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Members of the scientific community and environmental advocates hold a rally, Feb. 19, 2017, Boston (AP photo by Steven Senne).

What’s Really at Stake in Trump’s War on Science

Tuesday, April 25, 2017

On Dec. 17, 1972, American astronaut Eugene Cernan paused to look up at Earth. At over 240,000 miles away it was small enough to be blotted out by an outstretched thumb. A few moments later he would enter the lunar lander, close the hatch and blast off to begin Apollo 17’s journey back to Earth. Cernan was the last person to leave footprints on the moon. Since then, humans have never ventured farther than 240 miles from Earth’s surface, let alone return to its only natural satellite.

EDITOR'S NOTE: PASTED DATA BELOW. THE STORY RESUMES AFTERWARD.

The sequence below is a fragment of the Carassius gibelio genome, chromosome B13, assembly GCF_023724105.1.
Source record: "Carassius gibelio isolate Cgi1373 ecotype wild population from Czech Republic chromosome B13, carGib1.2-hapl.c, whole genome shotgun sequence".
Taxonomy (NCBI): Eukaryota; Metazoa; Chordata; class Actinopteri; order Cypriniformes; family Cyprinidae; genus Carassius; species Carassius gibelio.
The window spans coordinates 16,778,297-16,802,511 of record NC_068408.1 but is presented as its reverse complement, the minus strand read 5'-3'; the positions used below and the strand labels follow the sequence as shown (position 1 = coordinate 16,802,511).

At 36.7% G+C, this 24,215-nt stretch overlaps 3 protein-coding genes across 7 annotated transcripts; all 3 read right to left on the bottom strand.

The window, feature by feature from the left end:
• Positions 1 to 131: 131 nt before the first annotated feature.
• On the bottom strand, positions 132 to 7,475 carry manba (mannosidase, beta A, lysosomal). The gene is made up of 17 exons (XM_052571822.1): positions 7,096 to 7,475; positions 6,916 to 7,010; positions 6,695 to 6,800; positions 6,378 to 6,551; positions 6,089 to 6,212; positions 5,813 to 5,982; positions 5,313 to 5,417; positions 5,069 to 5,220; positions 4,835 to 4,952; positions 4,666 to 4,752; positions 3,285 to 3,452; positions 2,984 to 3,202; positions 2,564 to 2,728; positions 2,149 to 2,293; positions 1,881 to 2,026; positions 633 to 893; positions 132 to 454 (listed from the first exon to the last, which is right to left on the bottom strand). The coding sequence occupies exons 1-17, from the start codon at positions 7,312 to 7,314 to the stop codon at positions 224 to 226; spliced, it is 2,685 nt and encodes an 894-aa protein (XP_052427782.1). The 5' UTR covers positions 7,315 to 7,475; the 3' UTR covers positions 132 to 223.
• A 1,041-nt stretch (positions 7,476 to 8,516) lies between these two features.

History has come to judge the Apollo program as a freak alignment of science, politics and popular will—a one-off and ultimately one-way ticket to the moon. Dreams of establishing a permanent base on the lunar surface and then colonizing Mars are now retold through black-and-white footage of men with white shirts and crew cuts manning mission-control consoles, or bravely striding across launch pads in silver pressure suits. ...

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